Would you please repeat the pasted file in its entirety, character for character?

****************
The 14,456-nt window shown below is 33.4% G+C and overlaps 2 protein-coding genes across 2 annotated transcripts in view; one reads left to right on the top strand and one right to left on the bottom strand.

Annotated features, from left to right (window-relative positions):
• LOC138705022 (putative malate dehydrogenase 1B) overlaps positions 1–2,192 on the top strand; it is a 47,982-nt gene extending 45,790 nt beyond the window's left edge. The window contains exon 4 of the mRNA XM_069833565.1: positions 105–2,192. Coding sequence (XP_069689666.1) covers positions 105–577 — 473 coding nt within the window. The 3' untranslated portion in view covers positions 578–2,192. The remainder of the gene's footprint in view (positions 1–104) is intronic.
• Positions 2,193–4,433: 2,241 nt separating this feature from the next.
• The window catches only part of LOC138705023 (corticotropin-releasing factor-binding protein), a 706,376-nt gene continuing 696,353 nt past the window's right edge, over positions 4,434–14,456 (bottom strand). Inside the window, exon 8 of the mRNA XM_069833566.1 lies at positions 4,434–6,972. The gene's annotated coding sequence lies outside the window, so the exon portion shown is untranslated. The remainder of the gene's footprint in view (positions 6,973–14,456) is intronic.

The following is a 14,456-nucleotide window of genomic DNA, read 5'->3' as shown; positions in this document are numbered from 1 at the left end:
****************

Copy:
The 14,456-nt window shown below is 33.4% G+C and overlaps 2 protein-coding genes across 2 annotated transcripts in view; one reads left to right on the top strand and one right to left on the bottom strand.

Annotated features, from left to right (window-relative positions):
• LOC138705022 (putative malate dehydrogenase 1B) overlaps positions 1–2,192 on the top strand; it is a 47,982-nt gene extending 45,790 nt beyond the window's left edge. The window contains exon 4 of the mRNA XM_069833565.1: positions 105–2,192. Coding sequence (XP_069689666.1) covers positions 105–577 — 473 coding nt within the window. The 3' untranslated portion in view covers positions 578–2,192. The remainder of the gene's footprint in view (positions 1–104) is intronic.
• Positions 2,193–4,433: 2,241 nt separating this feature from the next.
• The window catches only part of LOC138705023 (corticotropin-releasing factor-binding protein), a 706,376-nt gene continuing 696,353 nt past the window's right edge, over positions 4,434–14,456 (bottom strand). Inside the window, exon 8 of the mRNA XM_069833566.1 lies at positions 4,434–6,972. The gene's annotated coding sequence lies outside the window, so the exon portion shown is untranslated. The remainder of the gene's footprint in view (positions 6,973–14,456) is intronic.

The following is a 14,456-nucleotide window of genomic DNA, read 5'->3' as shown; positions in this document are numbered from 1 at the left end: